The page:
• We decided to keep the title fairly generic so as to appeal to the widest audience possible. 

  • We needed to capture the fact that the game was all about guns and violence. 

After much brainstorming and intense discussions, some extensive google searching, international name searching, and domain name searching, we were sure we had an easy to remember, descriptive, and legally sound name for our announcement: we were officially “Armed Tactics”. 

Nope! Legal trouble

Not long after we announced and we had our store page up and we had begun our marketing efforts, we got a “Copyright Infringement Notice” from a video game publisher. Apparently, our brand new title was infringing on one of their product names. While we didn’t feel quite the same way, this company was significantly larger than ours. Rather than getting into a fight with a goliath we chose to change our name again, despite all the work we’d put into coming up with “Armed Tactics”. So, we went back to the drawing board with the team, but this time we had a bit more focus. Having been through the process already we had a solid foundation to work from. 24 exhausting hours later we finally landed on “Lethal Tactics”. (It was for the best, Lethal Tactics is a better name anyways, right?) Domain name registered, steam page updated, pack art updated, and we were on our way to Early Access Release. 

Early Access Feedback

We had a great launch into Early Access! We got a ton of great feedback on the game’s core mechanics and balancing and we were fortunate enough to have a booth at PAX prime, where we got to see how people interacted with our game in the wild. While PAX was a generally positive experience, it was there that we began to get a hint that something was off. The name wasn’t invoking the reaction we were hoping for. Where we wanted to generate excitement for a game about raw tactics, we found that instead people were skeptical about another “___ tactics” game. Once we got people into the seat and playing the game they loved it, but gamers’ initial hesitation to try it out was becoming a big concern. A turning point for us was when someone that had been in the gaming press for a number of years flat out told us that the title was working against the game. Our name wasn’t sending the right message to players, we needed to do something about it.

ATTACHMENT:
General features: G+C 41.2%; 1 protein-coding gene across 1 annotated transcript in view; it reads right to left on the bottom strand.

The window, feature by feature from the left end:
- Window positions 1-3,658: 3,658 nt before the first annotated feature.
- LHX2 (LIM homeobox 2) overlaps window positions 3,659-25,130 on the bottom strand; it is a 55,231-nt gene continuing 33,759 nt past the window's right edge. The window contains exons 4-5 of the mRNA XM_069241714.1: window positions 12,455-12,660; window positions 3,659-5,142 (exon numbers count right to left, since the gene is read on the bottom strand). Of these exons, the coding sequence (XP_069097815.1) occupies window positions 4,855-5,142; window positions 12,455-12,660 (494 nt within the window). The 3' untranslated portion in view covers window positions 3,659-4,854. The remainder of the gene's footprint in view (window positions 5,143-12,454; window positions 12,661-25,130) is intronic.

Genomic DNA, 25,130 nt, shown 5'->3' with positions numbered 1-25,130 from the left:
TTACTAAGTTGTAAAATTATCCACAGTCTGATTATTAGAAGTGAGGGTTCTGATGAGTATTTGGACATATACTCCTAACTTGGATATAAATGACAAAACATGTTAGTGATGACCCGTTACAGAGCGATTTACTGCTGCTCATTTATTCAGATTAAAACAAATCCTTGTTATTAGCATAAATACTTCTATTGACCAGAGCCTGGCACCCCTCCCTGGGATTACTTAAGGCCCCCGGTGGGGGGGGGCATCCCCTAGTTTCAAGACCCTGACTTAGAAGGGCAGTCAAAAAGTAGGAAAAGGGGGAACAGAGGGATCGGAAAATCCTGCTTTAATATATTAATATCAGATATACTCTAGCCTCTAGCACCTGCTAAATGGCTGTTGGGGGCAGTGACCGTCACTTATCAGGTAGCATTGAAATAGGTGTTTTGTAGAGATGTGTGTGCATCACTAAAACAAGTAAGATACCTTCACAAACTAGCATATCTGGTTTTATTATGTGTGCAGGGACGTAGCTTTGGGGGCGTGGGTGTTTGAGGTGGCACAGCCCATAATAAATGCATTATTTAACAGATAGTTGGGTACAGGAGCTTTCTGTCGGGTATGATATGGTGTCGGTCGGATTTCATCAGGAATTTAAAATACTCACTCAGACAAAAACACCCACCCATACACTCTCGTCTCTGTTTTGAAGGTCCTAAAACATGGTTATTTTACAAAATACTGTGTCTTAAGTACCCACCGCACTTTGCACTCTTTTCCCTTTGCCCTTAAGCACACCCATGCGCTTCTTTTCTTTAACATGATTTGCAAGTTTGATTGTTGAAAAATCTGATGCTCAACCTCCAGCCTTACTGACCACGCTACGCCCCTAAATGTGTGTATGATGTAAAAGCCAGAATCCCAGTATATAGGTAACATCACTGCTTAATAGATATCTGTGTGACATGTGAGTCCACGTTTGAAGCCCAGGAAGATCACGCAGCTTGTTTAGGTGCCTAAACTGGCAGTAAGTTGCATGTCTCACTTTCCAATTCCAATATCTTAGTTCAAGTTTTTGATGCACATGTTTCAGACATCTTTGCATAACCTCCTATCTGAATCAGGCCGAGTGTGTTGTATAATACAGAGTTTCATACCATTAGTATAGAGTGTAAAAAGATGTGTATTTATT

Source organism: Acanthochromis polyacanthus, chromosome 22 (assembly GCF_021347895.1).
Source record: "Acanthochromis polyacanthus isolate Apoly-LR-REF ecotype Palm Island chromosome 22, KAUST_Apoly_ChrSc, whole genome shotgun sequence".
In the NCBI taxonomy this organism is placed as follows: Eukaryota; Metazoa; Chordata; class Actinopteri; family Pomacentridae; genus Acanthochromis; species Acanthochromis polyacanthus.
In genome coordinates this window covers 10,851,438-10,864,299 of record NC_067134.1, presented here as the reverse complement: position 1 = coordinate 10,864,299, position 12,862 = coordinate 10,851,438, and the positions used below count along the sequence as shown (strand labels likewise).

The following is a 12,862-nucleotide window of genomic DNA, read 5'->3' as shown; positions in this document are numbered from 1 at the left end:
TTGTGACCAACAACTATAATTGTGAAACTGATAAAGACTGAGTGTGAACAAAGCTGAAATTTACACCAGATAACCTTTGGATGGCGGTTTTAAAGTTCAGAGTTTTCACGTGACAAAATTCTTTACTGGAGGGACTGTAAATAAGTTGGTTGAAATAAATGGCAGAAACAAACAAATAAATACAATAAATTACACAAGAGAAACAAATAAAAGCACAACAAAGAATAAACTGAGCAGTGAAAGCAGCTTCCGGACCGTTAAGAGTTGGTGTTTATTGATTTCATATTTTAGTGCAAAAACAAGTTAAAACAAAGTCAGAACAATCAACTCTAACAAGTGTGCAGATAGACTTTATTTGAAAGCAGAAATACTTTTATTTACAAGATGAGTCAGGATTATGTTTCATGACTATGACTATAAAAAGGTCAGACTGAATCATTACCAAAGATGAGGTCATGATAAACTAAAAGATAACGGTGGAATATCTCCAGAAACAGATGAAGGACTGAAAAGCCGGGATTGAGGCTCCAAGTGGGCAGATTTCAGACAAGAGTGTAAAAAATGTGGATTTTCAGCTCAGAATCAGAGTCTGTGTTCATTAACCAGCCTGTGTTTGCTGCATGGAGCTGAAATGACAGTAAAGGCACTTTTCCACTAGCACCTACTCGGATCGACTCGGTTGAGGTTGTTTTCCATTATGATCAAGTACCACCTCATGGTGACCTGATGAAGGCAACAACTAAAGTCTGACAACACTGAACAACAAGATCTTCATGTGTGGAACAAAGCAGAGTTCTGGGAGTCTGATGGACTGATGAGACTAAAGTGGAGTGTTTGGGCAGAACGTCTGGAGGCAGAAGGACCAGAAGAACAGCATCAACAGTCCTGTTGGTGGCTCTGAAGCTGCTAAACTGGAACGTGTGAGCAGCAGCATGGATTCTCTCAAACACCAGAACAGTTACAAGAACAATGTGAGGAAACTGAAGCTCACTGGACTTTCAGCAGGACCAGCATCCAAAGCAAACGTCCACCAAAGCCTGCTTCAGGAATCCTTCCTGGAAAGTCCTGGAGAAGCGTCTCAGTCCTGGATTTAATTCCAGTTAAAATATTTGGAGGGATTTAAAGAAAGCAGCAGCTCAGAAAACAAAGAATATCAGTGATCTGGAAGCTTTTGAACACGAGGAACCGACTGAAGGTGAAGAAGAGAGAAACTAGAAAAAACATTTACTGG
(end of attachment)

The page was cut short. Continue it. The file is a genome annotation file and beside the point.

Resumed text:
Trust your gut

Taking the community feedback to heart, it was time to change the name again. Our new name needed to intrigue players, it had to stand out and to represent our game’s style of tactical combat. After running the gambit of names nothing felt natural, nothing felt like a good extension of the game brand. Somehow we kept coming back to the codename TASTEE, which we’d all become very attached to. The TASTEE name highlighted the lighter tones of our game that overlapped the complex strategy title, and the TASTEE acronym described the style of game:

T actical
A synchronous 
S imultaneous 
T urn-based
E ? -- Elite? Expert? Engagement? (we never figured this out)
E ngine
Because simultaneous turn-based games ("we-go" games) are a fantastic, slightly neglected sub-genre of turn-based games that play differently from traditional strategy games, it became very important to us to emphasize the asynchronous simultaneous nature of our game. Once we started entertaining the idea of going back to TASTEE, it brought new inspiration to the team. It gave us all a second wind; suddenly, the ideas started to flow and layers of story and depth of humour and complexity emerged. In hindsight, ‘TASTEE’ had been shaping the game since the beginning. In the same way the codename ‘TASTEE’ originally shaped our internal meeting names and discussions, it affected the tone and the gameplay and the story. Once we embraced TASTEE as our name, the pieces finally fit together. 

So we figured, screw it, TASTEE it is.